Meeting Cindy Nanez is like meeting the sun. Even through her mask, this California native turned Clayton resident shines brightly. She and her husband visited North Carolina after their best friends moved to Clayton. “We felt something in our hearts that led us here,” she said with a gleam in her eyes. Fourteen years later Cindy is the proud owner of two downtown Clayton businesses, Divine Marketing Group (DMG) and DMG Dream Center.
While studying computer systems in college to become a coder, she captured a passion for marketing. At the age of 19, her first real marketing job was at a premier gym where she very quickly became the sales and marketing manager. That job was also where her health and fitness journey began, but that’s a whole different story.
When Cindy and her husband pulled up stakes and made the cross country trek to Clayton, her dream was to start her own marketing business downtown. “I saw potential,” she remarked. Hard to believe because in 2009, when DMG was born, it was during a major recession. “I tell people now that there were tumbleweeds rolling down Main Street,” Cindy laughed.
Marketing is all about numbers and Cindy had the numbers to prove how small businesses impact their community. For example, when someone spends $100 at a big box retailer like Wal-Mart or Target only $1-$14 stays in the community. That same $100 spent at a local business keeps $60-$69 within the community. If downtown Clayton was going to survive, small businesses had to come back to Main Street, so Cindy became an advocate for local business owners.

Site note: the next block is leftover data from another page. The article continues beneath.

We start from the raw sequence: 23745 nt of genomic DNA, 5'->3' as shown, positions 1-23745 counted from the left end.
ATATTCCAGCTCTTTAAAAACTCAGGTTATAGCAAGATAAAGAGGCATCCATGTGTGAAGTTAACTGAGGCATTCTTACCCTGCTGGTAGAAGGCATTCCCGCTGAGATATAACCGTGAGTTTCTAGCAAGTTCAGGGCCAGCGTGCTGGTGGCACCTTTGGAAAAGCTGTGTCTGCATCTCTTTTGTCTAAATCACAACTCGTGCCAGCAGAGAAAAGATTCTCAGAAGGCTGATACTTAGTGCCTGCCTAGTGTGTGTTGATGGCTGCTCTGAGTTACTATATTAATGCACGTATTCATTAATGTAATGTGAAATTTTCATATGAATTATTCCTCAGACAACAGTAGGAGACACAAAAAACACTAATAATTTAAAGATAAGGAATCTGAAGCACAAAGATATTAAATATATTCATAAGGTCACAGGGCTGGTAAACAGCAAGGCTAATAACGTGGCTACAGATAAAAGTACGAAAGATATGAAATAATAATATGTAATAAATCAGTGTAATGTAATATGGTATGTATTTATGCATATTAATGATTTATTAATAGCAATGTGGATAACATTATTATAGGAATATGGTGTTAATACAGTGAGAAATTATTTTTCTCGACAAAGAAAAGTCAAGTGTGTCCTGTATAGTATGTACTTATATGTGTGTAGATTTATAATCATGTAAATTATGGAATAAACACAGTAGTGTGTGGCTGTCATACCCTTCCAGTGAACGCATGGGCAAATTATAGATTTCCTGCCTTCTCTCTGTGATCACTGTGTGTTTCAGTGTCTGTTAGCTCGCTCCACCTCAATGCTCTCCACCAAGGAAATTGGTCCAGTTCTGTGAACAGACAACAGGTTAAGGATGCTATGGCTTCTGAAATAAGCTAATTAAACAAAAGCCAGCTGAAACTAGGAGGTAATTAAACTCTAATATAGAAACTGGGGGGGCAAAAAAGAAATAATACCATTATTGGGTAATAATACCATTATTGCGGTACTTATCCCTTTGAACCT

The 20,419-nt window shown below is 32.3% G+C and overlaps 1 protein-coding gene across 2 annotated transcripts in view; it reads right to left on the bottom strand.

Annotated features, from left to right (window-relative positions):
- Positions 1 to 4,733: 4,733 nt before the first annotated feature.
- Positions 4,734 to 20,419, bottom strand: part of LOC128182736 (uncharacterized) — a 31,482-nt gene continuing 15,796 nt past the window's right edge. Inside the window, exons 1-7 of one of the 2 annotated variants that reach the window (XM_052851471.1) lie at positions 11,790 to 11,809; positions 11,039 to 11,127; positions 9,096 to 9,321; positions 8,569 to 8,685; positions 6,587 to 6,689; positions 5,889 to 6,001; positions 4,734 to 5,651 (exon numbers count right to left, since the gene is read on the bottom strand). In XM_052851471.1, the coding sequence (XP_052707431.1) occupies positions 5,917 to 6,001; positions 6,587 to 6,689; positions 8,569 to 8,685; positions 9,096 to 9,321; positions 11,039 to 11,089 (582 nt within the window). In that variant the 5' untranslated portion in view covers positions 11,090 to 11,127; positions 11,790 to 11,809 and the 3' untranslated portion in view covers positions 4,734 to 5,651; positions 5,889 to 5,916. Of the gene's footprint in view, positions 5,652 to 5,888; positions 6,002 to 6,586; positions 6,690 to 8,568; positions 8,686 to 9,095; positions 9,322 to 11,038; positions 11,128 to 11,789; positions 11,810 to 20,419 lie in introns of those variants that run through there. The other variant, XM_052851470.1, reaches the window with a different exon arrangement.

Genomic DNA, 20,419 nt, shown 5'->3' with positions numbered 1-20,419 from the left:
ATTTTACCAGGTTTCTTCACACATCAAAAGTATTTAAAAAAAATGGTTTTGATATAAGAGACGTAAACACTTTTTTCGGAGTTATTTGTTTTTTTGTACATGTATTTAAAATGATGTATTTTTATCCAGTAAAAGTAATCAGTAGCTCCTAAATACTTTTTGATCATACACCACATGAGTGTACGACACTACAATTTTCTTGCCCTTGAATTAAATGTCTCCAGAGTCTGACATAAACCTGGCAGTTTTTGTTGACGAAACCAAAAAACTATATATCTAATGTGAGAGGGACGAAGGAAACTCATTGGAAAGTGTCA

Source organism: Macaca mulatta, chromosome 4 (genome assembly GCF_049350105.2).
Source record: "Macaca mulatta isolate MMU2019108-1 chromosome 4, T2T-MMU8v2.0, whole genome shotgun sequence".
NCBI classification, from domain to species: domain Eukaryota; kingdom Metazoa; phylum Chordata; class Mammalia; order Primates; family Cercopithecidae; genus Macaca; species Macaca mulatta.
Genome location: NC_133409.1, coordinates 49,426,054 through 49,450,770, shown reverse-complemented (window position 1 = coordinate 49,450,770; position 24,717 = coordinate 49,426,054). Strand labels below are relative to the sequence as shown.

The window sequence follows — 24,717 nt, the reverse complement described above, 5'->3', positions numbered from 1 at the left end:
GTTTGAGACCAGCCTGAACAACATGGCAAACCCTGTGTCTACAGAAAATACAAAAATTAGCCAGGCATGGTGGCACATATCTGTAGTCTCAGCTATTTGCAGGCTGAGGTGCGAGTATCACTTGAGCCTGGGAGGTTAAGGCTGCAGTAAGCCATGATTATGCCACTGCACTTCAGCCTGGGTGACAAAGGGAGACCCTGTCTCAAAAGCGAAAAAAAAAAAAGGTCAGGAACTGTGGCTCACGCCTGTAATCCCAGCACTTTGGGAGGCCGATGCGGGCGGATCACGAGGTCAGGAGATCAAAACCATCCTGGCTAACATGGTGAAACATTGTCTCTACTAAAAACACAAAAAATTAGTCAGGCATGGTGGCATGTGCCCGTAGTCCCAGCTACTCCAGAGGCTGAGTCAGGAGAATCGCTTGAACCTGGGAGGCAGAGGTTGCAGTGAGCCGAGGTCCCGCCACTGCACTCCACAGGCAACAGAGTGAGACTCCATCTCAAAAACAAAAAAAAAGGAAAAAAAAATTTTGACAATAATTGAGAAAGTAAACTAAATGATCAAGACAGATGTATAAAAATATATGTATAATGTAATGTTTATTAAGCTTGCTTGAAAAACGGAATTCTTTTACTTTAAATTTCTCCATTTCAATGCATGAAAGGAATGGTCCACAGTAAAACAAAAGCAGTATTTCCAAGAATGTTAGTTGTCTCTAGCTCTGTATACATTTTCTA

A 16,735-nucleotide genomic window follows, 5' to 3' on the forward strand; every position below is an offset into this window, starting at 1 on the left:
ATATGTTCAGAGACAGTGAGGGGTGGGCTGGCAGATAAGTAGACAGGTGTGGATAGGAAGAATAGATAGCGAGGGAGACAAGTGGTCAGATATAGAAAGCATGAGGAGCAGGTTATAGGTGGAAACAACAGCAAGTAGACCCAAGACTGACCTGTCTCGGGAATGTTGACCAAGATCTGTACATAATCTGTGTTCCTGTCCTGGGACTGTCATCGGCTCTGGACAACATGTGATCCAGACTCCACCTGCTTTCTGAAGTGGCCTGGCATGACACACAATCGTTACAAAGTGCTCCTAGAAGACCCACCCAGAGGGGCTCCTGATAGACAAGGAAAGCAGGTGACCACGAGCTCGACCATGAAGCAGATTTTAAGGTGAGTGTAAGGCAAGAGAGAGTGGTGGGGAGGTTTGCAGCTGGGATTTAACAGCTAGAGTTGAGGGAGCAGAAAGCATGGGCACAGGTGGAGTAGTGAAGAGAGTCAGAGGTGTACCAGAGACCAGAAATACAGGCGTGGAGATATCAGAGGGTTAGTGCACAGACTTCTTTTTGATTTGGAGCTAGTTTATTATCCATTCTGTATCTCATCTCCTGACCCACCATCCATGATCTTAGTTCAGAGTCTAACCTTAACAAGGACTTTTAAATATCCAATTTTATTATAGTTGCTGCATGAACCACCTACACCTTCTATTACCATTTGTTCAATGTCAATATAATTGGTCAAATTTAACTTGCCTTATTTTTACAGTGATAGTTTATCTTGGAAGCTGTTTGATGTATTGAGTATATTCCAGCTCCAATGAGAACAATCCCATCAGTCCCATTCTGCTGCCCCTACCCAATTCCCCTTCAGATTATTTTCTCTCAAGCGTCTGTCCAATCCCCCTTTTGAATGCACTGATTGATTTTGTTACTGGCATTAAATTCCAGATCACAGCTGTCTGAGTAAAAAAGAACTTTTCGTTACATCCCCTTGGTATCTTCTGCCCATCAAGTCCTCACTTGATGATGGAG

Her goal was to bring divine intervention and help small businesses all around Clayton to “weather this storm for however long this was going to take.” Sounds euphoric and blissful. It wasn’t. Keep in mind this was just before social media began to take off. In fact, Facebook didn’t even exist yet, so Cindy and her high heels pounded the pavement, literally. She posted flyers everywhere to advertise marketing events. Again, this was during a major recession so people weren’t going out as normal. One thing Cindy could count on was that people “always had to go to the grocery store,”